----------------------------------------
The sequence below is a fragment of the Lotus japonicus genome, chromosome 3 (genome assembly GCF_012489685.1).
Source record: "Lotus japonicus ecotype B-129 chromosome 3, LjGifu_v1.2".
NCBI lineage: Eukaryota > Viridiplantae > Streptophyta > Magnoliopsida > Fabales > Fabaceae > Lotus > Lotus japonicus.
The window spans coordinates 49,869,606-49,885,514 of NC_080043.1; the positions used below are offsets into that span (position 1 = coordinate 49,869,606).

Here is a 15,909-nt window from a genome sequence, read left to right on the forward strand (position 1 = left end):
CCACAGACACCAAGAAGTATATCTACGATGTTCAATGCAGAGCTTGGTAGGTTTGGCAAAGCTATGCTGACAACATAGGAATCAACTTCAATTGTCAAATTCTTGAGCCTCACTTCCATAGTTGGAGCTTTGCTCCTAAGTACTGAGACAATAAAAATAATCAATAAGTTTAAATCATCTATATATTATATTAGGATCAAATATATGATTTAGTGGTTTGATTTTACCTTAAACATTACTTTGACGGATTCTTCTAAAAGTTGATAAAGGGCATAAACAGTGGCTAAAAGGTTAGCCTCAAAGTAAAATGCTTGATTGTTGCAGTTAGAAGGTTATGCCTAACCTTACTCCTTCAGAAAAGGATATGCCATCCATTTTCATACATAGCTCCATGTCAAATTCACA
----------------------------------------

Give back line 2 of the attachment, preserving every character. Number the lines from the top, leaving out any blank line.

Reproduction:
Source record: "Lotus japonicus ecotype B-129 chromosome 3, LjGifu_v1.2".